21 March 1925: Murrayfield Stadium in Edinburgh becomes the home of Scottish rugby when 70,000 spectators watch Scotland beat England to win their first Five Nations Championship Grand Slam.
22 March 1406: Twelve year old King James I is captured by pirates off Flamborough Head in Yorkshire while en route to sanctuary in France. They then hand him over to Henry IV of England.
22 March 1868: The last fully publicly hanging in Scotland takes place in Perth, of Joseph Bell.
23 March 1708: A French fleet carrying James Francis Edward Stuart, "The Pretender", arrives in the Firth of Forth and seeks to land an invasion force of 5,000 men in Fife. They are prevented from doing so by a squadron of English warships under Admiral Byng, and head back towards Dunkirk without landing.
24 March 1603: Queen Elizabeth I of England dies. Two days later the news reaches 36 year old James VI of Scotland in Edinburgh that he is now also King James I of England. He styles himself "King of Great Britain" and the crowns of Scotland and England are unified under the Stewart dynasty, though increasingly the family name is now spelled "Stuart".
25 March 1005: The Battle of Monzievaird takes place just north of Crieff, close to the location of today's Glenturret Distillery. King Kenneth III is killed in the battle by his successor, Malcolm II.
25 March 1707: The Scottish Parliament adjourns, and is dissolved three days later. It will not reconvene for 292 years, until 12 May 1999.
25 March 1897: The Scottish Trades Union Congress is formed.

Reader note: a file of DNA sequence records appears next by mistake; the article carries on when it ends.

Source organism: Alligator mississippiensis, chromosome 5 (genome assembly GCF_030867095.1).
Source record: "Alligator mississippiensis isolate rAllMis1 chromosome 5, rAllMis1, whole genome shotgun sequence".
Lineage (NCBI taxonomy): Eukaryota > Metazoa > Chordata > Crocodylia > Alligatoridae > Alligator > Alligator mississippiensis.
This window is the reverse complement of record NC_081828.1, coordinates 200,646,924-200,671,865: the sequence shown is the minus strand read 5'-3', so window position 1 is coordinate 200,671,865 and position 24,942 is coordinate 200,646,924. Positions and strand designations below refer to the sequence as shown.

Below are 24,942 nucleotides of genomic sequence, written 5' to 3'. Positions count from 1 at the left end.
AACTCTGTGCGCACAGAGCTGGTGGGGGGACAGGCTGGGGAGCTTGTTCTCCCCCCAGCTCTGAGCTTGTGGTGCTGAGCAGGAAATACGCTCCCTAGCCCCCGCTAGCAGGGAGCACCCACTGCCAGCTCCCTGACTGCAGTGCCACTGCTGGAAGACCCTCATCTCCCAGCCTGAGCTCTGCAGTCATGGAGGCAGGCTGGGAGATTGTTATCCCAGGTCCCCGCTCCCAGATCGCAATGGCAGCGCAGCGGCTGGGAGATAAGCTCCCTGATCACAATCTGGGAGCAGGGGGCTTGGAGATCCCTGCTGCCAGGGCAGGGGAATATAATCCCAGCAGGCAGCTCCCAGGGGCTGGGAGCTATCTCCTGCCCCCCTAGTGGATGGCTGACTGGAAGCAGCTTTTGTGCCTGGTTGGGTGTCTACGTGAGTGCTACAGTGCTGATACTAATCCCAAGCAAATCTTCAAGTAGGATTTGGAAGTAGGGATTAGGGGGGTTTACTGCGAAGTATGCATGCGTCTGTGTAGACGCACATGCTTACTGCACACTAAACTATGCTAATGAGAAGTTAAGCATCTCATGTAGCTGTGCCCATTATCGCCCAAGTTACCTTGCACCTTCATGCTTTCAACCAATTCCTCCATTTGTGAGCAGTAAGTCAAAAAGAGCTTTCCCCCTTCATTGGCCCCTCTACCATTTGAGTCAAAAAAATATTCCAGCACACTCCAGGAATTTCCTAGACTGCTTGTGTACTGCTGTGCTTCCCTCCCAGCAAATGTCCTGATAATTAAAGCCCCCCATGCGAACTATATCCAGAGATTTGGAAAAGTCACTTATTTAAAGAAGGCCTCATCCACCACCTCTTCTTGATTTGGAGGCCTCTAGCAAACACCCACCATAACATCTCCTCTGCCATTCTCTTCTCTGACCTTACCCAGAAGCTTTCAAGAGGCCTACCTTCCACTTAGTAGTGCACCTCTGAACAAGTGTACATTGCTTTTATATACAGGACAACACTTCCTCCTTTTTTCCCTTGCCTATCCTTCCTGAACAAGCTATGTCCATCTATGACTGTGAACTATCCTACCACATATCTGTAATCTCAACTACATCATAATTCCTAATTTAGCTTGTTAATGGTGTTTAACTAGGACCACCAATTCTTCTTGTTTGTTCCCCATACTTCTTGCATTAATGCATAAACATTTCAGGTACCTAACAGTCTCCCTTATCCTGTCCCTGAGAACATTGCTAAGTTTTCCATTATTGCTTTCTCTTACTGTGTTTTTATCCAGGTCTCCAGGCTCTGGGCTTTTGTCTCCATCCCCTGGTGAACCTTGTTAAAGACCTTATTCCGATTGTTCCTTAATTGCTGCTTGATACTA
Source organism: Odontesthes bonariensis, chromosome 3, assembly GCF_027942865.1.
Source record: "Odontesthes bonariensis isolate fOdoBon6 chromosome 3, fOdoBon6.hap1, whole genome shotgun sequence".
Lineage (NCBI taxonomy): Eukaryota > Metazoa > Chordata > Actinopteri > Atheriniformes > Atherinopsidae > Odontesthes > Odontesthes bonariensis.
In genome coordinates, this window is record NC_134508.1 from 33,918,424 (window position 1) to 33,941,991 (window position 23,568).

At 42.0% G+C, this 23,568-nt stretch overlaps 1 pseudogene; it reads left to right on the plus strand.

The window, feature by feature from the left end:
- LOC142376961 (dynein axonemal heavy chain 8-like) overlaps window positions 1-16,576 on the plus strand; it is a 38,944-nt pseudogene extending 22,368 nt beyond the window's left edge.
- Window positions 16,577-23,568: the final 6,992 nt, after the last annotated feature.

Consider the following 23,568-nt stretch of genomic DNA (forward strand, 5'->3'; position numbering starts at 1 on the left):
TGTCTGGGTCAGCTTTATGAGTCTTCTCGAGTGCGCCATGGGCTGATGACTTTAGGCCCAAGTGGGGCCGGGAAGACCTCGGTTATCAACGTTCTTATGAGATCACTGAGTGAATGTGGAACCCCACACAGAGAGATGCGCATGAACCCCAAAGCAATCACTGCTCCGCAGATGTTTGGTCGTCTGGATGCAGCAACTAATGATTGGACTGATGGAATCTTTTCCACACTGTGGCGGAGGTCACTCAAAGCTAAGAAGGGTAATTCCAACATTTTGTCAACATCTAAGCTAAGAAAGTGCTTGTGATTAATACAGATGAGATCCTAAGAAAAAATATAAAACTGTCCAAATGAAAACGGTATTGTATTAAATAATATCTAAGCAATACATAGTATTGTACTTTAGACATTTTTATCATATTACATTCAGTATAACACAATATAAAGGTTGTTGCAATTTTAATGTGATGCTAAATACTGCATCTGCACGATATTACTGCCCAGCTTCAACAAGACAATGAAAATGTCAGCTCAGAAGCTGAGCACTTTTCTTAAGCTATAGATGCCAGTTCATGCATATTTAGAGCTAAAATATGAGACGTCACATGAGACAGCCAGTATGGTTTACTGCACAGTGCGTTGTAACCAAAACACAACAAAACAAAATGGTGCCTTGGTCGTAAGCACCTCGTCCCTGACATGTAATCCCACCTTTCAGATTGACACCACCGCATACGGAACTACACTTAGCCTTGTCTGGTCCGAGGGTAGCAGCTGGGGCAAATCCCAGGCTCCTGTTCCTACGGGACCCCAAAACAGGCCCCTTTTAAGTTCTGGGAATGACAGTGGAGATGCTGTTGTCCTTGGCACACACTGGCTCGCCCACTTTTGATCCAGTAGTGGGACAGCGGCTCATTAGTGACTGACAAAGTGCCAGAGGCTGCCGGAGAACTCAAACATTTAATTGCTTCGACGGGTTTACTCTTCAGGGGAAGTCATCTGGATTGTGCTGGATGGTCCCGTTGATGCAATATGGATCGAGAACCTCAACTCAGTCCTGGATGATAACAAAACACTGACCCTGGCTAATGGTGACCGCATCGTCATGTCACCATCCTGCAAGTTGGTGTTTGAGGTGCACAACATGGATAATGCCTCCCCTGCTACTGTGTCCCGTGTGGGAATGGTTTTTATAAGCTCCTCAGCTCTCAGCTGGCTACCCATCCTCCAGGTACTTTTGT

26 March 1402: The murder takes place in Falkland Palace of David Stewart, 1st Duke of Rothesay, the oldest son of King Robert III of Scotland and heir to the throne. He is killed on the orders of his uncle, Robert Stewart, 1st Duke of Albany.
26 March 2006: Smoking is prohibited in all enclosed public spaces in Scotland.
27 March 1625: King James I/VI dies at the age of 58. His eldest son, Prince Henry, had died in 1612, so James is succeeded by his younger son, Charles. Charles I is aged 24 and knows little about being a king: except, he believes, that it comes with a Divine Right to rule direct from God.
27 March 1923: The eminent chemist and physicist Sir James Dewar, inventor of the vacuum flask, dies in London.
27 March 1943: The Royal Navy aircraft carrier HMS Dasher explodes and sinks off the Isle of Arran with the loss of 379 lives.
28 March 1960: Nineteen firemen are killed in the Cheapside Street whisky bond fire in Glasgow, Britain's worst peacetime fire services disaster.
29 March 2002: Longannet coal mine in Fife, the last deep coal mine in Scotland, closes following serious flooding, bringing to an end centuries of deep coal mining in the country.
30 March 1296: King Edward I of England attacks Berwick-upon-Tweed. Accounts differ, but some two-thirds of a population of perhaps 12,000 men, women and children are massacred. The Scots, under William Wallace, retaliate with atrocities of their own in Hexham.
30 March 1973: The death of Sir Douglas Douglas-Hamilton, 14th Duke of Hamilton and 11th Duke of Brandon, a pioneering aviator and the man who Deputy German Führer Rudolph Hess flew to Scotland to try to negotiate with in May 1941.